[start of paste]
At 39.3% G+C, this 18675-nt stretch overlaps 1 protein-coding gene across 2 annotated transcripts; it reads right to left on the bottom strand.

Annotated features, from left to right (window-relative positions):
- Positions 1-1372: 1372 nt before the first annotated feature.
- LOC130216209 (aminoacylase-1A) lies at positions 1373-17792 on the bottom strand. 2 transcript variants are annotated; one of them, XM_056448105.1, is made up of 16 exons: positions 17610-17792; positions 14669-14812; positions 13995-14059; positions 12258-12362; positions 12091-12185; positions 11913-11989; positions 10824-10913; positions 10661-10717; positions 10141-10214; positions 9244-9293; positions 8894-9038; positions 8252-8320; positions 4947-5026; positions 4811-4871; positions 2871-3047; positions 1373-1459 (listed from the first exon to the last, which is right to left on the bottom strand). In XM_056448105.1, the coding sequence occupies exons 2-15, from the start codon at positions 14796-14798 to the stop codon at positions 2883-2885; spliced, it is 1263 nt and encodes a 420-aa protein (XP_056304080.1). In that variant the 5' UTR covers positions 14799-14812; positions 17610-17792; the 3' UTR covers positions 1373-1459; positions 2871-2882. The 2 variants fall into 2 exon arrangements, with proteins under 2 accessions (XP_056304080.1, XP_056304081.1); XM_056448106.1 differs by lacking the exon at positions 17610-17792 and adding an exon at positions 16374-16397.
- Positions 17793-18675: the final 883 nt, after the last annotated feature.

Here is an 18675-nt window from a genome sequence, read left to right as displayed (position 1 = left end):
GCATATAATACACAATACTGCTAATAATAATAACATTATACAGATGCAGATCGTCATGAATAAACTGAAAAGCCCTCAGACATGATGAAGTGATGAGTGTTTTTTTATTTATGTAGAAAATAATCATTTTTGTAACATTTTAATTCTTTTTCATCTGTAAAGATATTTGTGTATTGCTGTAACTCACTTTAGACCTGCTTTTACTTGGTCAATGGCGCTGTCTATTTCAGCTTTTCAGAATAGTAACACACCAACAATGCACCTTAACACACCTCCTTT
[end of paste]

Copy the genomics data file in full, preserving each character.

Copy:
At 39.3% G+C, this 18675-nt stretch overlaps 1 protein-coding gene across 2 annotated transcripts; it reads right to left on the bottom strand.

Annotated features, from left to right (window-relative positions):
- Positions 1-1372: 1372 nt before the first annotated feature.
- LOC130216209 (aminoacylase-1A) lies at positions 1373-17792 on the bottom strand. 2 transcript variants are annotated; one of them, XM_056448105.1, is made up of 16 exons: positions 17610-17792; positions 14669-14812; positions 13995-14059; positions 12258-12362; positions 12091-12185; positions 11913-11989; positions 10824-10913; positions 10661-10717; positions 10141-10214; positions 9244-9293; positions 8894-9038; positions 8252-8320; positions 4947-5026; positions 4811-4871; positions 2871-3047; positions 1373-1459 (listed from the first exon to the last, which is right to left on the bottom strand). In XM_056448105.1, the coding sequence occupies exons 2-15, from the start codon at positions 14796-14798 to the stop codon at positions 2883-2885; spliced, it is 1263 nt and encodes a 420-aa protein (XP_056304080.1). In that variant the 5' UTR covers positions 14799-14812; positions 17610-17792; the 3' UTR covers positions 1373-1459; positions 2871-2882. The 2 variants fall into 2 exon arrangements, with proteins under 2 accessions (XP_056304080.1, XP_056304081.1); XM_056448106.1 differs by lacking the exon at positions 17610-17792 and adding an exon at positions 16374-16397.
- Positions 17793-18675: the final 883 nt, after the last annotated feature.

Here is an 18675-nt window from a genome sequence, read left to right as displayed (position 1 = left end):
GCATATAATACACAATACTGCTAATAATAATAACATTATACAGATGCAGATCGTCATGAATAAACTGAAAAGCCCTCAGACATGATGAAGTGATGAGTGTTTTTTTATTTATGTAGAAAATAATCATTTTTGTAACATTTTAATTCTTTTTCATCTGTAAAGATATTTGTGTATTGCTGTAACTCACTTTAGACCTGCTTTTACTTGGTCAATGGCGCTGTCTATTTCAGCTTTTCAGAATAGTAACACACCAACAATGCACCTTAACACACCTCCTTT